Bronchitis is an inflammation of the bronchial tubes, the airways that carry air to your lungs. It causes a cough that often brings up mucus. It can also cause shortness of breath, wheezing, a low fever, and chest tightness. There are two main types of bronchitis: acute and chronic.
Most cases of acute bronchitis get better within several days. But your cough can last for several weeks after the infection is gone.
The same viruses that cause colds and the flu often cause acute bronchitis. These viruses spread through the air when people cough, or though physical contact (for example, on unwashed hands). Being exposed to tobacco smoke, air pollution, dusts, vapors, and fumes can also cause acute bronchitis. Less often, bacteria can also cause acute bronchitis.
To diagnose acute bronchitis, your health care provider will ask about your symptoms and listen to your breathing. You may also have other tests.
Treatments include rest, fluids, and aspirin (for adults) or acetaminophen to treat fever. A humidifier or steam can also help. You may need inhaled medicine to open your airways if you are wheezing. Antibiotics won't help if the cause is viral. You may get antibiotics if the cause is bacterial.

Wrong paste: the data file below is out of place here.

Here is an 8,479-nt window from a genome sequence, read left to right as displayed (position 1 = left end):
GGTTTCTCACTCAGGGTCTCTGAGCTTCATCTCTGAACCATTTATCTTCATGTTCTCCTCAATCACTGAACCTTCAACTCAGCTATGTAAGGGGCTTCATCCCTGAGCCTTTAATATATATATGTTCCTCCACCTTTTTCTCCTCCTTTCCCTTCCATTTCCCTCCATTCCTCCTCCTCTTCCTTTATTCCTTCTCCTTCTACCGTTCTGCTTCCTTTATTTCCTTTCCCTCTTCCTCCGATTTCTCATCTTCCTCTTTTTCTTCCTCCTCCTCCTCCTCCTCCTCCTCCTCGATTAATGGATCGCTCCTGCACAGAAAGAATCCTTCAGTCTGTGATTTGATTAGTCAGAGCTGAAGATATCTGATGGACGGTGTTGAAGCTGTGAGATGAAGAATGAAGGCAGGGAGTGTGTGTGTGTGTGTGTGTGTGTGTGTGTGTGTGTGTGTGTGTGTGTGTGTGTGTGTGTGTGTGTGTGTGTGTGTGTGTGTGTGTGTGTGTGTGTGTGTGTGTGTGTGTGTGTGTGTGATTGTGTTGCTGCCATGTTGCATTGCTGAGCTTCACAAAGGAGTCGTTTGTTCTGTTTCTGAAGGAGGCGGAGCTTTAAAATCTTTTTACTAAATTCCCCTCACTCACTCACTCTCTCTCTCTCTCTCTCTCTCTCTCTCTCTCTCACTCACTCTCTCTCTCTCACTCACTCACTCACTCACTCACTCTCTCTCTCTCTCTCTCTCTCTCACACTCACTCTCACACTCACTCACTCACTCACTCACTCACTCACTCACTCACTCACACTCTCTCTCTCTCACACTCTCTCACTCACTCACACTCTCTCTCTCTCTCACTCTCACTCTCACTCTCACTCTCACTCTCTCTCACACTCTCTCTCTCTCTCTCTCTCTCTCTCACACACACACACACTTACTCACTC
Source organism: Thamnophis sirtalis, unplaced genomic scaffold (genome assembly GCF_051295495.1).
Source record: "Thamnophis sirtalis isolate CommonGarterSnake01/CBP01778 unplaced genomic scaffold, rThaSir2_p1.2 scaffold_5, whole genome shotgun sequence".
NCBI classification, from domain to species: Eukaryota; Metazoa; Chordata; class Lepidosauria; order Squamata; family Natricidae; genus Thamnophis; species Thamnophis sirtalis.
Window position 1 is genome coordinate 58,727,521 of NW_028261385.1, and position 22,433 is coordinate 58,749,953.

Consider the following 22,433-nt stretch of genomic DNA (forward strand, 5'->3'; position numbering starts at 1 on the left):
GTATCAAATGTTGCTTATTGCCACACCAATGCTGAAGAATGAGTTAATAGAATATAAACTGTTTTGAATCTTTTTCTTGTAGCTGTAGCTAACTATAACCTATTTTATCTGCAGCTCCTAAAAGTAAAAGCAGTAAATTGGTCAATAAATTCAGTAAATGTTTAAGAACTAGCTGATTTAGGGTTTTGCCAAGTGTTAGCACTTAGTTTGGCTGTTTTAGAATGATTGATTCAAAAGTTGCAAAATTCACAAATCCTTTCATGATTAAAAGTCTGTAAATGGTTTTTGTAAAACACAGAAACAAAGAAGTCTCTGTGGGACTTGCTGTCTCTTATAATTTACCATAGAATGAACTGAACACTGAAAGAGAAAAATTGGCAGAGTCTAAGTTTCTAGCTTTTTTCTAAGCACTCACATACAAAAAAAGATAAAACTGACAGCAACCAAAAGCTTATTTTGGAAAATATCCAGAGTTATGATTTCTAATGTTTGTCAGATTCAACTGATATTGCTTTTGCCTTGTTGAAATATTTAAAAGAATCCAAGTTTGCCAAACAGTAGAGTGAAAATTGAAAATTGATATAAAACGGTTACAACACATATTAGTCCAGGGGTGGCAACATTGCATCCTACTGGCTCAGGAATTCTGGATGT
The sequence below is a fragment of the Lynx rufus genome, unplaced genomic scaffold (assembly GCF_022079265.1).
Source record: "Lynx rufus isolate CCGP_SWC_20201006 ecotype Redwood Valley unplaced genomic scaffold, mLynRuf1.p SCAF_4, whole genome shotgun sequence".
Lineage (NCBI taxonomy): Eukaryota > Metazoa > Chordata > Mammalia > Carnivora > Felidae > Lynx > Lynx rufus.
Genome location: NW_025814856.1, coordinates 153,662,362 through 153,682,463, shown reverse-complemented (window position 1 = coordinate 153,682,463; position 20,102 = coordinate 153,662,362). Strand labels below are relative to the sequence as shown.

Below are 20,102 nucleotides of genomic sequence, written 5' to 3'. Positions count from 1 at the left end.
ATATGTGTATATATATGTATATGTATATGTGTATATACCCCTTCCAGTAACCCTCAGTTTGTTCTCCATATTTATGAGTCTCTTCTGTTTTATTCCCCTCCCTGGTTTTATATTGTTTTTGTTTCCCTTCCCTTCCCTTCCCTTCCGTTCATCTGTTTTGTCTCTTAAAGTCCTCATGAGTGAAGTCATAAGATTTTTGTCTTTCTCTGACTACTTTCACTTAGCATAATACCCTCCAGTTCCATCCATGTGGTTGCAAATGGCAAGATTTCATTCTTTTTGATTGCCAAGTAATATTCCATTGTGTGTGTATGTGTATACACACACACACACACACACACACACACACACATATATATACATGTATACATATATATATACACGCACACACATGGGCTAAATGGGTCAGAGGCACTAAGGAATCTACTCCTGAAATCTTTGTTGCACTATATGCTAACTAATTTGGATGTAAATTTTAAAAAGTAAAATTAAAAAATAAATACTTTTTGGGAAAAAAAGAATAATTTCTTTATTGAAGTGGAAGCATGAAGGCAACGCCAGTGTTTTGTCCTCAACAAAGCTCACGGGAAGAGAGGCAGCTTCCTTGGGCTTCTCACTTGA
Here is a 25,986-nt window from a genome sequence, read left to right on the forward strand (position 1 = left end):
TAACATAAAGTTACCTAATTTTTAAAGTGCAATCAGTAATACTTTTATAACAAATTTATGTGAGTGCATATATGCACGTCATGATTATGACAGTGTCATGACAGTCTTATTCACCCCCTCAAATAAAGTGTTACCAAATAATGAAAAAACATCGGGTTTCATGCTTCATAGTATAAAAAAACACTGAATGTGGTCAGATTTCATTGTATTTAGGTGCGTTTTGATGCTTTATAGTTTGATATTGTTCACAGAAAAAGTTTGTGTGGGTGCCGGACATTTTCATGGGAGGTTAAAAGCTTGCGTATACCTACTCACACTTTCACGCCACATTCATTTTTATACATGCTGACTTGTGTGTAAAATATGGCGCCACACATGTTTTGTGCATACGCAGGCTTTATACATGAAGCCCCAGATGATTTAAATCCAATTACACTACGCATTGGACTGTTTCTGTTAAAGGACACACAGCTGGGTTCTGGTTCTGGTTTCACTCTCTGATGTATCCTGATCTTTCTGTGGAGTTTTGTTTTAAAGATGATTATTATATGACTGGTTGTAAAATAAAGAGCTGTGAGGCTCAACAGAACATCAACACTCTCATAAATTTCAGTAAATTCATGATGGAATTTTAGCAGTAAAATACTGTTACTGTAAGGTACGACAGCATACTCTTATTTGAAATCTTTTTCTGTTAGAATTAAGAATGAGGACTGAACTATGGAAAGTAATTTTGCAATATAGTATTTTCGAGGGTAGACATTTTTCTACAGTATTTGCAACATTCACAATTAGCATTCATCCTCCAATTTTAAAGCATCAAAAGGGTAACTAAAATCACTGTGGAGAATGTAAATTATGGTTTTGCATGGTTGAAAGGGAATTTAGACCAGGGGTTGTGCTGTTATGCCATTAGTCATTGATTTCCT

NIH: National Heart, Lung, and Blood Institute
Treatments and Therapies
- Bronchitis Symptoms, Diagnosis, and Treatment (American Lung Association)
- Cough Culprits: What's the Difference Between Bronchitis and Pneumonia? (National Institutes of Health) Also in Spanish
Journal Articles References and abstracts from MEDLINE/PubMed (National Library of Medicine)
- Article: Host inflammatory response is the major factor in the progression of...
- Article: Size-segregated particle number concentrations and outpatient-department visits for pediatric respiratory diseases...
- Article: Impact of Geodemographic Factors on Antibiotic Prescribing for Acute, Uncomplicated Bronchitis...
- Acute Bronchitis -- see more articles